In a further embodiment the invention relates to an applicator comprising a stem with a first end for attachment to, or integrally formed with a cap, the stem having a free end comprising an applicator element integrally formed with the stem, characterised in that, the applicator element has a pointed tip. Suitably the applicator element is flexible. This arrangement allows for precision in application of product with the applicator.

In a yet further embodiment the invention relates to an applicator comprising a stem with a first end for attachment to, or integrally formed with a cap, the stem having a free end comprising a flexible applicator element integrally formed with the stem, characterised in that, the applicator element has at least one recess formed in it. Optionally the recess opens onto the tip of the applicator. For example the recess(es) may be of triangular shape, optionally with one apex, or the base of a triangle opening to the tip of the applicator. The recess(es) allow for the retention of extra product on the applicator tip.

The invention also relates to an applicator comprising a stem with a first end for attachment to, or integrally formed with a cap, the stem having a free end comprising a flexible applicator element integrally formed with the stem, characterised in that, the applicator element is concave in shape on at least one face. The applicator element may be concave on both of two opposing faces. This arrangement also allows for better retention of product on the applicator.

Also provided by the invention is an applicator comprising a stem with a first end for attachment to, or integrally formed with a cap, the stem having a free end comprising a flexible applicator element integrally formed with the stem, characterised in that, opposing sides of the applicator element are concave in shape. This applicator element allows for ease of application of product.

In a yet further arrangement the invention relates to an applicator comprising a stem with a first end for attachment to, or integrally formed with a cap, the stem having a free end comprising an applicator element integrally formed with the stem, characterised in that the applicator element is conical in shape. In this embodiment the apex of the conical applicator element forms the tip of the applicator. Suitably the applicator is flexible. This arrangement also allows for precise application of small amounts of product.

The invention also provides an applicator comprising a stem with a first end for attachment to, or integrally formed with a cap, the stem having a free end comprising an applicator element integrally formed with the stem, characterised in that the applicator element is spherical or part-spherical in shape. Suitably the applicator is flexible. This arrangement allows for dropwise or dot application of product.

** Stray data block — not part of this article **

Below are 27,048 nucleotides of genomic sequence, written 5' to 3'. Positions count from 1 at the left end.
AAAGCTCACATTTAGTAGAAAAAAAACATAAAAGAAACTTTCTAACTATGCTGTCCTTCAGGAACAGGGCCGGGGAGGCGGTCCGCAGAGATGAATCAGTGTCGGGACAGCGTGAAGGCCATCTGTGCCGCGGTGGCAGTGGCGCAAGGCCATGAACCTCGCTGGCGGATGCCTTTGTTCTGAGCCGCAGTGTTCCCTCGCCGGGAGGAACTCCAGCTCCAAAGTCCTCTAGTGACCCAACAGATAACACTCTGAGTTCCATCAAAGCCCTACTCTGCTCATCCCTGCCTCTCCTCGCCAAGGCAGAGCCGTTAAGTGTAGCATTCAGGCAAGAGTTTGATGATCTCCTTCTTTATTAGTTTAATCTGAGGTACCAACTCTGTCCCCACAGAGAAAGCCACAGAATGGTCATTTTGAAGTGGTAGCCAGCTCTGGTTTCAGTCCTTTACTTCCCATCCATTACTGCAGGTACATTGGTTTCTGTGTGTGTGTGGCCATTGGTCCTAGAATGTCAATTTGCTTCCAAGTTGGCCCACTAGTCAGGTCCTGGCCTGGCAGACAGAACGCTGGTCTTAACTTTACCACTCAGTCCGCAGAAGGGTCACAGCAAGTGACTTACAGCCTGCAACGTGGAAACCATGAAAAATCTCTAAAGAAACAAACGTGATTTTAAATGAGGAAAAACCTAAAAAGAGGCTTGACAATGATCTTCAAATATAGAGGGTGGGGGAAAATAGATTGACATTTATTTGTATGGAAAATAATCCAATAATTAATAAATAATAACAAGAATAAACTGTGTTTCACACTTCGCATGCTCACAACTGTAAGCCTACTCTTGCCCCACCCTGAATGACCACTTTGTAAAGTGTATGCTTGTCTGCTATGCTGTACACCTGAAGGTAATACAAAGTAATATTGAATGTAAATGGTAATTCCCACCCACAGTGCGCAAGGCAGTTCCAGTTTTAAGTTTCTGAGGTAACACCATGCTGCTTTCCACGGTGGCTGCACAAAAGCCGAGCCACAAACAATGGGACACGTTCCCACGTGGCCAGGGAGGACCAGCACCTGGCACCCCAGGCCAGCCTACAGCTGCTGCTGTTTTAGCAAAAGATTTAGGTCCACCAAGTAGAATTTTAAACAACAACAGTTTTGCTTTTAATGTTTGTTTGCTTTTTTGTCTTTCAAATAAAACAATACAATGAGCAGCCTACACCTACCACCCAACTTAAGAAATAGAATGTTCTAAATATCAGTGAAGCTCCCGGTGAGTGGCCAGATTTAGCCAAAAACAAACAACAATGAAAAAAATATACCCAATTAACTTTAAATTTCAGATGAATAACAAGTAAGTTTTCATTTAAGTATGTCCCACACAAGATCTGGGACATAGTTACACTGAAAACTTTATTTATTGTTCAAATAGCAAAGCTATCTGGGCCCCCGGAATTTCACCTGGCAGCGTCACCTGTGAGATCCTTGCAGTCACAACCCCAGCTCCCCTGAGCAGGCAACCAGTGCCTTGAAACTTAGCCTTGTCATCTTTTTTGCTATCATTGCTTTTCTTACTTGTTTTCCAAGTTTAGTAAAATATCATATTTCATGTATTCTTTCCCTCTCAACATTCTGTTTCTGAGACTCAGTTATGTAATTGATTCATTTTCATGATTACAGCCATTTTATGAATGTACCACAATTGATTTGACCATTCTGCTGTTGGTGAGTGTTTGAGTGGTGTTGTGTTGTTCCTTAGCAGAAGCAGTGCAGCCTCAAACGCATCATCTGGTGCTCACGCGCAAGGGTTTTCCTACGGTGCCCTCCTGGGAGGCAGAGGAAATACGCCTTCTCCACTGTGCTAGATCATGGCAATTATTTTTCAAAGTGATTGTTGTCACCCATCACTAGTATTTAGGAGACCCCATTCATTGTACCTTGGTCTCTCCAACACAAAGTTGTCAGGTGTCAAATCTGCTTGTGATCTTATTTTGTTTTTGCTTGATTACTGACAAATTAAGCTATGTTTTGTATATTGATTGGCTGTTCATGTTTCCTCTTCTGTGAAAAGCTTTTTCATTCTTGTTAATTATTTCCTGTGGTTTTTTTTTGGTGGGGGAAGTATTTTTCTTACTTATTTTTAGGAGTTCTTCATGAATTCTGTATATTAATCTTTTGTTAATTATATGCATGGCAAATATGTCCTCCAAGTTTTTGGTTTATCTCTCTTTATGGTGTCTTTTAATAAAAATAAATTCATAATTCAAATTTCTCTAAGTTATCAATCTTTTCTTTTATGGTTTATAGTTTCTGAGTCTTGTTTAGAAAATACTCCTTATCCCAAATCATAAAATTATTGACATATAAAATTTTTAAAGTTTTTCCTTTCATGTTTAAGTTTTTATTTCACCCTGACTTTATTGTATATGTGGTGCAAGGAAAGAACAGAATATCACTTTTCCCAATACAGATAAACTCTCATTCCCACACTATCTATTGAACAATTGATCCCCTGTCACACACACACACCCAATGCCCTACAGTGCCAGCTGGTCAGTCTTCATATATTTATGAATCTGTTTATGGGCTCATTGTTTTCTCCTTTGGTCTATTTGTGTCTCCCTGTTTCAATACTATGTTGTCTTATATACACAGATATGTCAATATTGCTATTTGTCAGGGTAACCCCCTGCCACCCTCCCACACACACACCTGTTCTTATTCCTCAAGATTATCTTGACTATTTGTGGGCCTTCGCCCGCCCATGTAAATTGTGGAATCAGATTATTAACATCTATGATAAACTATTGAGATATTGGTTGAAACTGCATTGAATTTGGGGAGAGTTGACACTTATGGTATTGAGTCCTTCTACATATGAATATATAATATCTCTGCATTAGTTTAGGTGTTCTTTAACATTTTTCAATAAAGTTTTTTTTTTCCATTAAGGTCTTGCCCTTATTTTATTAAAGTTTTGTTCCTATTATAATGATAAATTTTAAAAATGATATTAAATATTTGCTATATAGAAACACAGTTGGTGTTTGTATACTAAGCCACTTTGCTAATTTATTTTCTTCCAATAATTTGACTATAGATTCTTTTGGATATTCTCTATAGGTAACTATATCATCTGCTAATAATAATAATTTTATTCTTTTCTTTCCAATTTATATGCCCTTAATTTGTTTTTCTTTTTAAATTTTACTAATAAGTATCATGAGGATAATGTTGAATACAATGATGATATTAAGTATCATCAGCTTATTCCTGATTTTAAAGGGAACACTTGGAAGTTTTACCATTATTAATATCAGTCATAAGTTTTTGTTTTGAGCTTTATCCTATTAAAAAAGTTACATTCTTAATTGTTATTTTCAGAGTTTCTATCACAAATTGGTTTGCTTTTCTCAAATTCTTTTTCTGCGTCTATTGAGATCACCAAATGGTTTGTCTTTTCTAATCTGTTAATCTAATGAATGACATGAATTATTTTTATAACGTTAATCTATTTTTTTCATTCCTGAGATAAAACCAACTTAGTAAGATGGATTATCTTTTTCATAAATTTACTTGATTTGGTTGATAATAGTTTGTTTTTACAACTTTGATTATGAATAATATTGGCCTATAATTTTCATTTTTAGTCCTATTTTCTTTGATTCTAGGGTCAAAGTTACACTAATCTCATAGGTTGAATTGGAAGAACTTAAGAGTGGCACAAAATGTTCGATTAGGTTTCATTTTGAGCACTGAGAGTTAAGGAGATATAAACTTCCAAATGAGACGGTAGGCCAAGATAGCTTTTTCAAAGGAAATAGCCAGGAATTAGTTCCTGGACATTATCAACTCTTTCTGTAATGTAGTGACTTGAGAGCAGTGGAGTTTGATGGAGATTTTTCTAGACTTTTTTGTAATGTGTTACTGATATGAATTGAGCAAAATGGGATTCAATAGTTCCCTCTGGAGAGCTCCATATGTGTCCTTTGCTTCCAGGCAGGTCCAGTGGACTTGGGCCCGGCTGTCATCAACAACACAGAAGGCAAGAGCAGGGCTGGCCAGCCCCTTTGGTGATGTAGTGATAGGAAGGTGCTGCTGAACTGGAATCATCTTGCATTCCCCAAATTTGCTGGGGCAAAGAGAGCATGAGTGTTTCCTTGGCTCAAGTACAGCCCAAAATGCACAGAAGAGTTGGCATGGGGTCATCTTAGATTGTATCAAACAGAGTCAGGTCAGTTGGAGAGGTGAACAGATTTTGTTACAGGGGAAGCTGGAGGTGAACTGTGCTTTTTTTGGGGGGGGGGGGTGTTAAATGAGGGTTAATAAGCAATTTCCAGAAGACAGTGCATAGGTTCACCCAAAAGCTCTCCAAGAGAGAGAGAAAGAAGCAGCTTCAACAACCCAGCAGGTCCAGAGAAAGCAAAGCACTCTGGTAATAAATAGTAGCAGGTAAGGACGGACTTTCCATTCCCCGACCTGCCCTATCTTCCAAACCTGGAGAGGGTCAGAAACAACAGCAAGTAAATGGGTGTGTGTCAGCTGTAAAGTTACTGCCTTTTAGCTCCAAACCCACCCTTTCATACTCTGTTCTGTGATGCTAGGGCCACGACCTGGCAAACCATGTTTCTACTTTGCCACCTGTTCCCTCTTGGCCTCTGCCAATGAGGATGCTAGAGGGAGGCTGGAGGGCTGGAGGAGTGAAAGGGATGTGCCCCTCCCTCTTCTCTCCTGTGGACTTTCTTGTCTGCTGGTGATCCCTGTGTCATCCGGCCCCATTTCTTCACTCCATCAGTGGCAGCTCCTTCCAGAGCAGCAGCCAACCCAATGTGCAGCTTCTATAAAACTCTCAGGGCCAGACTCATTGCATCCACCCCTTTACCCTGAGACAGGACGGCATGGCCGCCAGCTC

In another construction the invention relates to an applicator comprising a stem with a first end for attachment to, or integrally formed with a cap, the stem having a free end comprising a flexible applicator element integrally formed with the stem, characterised in that the applicator element has at least one conduit running from the tip of the applicator element toward the stem, the conduit being dimensioned for uptake of liquid product by capillary action. This arrangement allows the uptake of product into specific regions of the applicator, and equally precise application of product from the uptake regions to the substrate.

The invention also relates to an applicator comprising a stem with a first end for attachment to, or integrally formed with a cap, the stem having a free end comprising a flexible applicator element integrally formed with the stem, characterised in that the applicator element is formed by a series of rods or ribs running lengthways along the applicator element to its tip, the rods or ribs being joined each to the next along their respective lengths by material of lesser thickness (and suitably planar) so that the rods project proud of opposing faces of the applicator element. Surfaces are thus provided on both side of the applicator element which allows retention of extra product.

In yet another embodiment the invention relates to an applicator comprising a stem with a first end for attachment to, or integrally formed with a cap, the stem having a free end comprising a flexible applicator element integrally formed with the stem, characterised in that the applicator element has a series of rods or ribs running transversely across the applicator element. This arrangement also allows for good retention of product.

The invention further provides an applicator comprising a stem with a first end for attachment to, or integrally formed with a cap, the stem having a free end comprising a flexible applicator element integrally formed with the stem, characterised in that the applicator element comprises a series of longitudinal channels formed in the surface of the applicator element. This arrangement also allows for better retention of product on the applicator.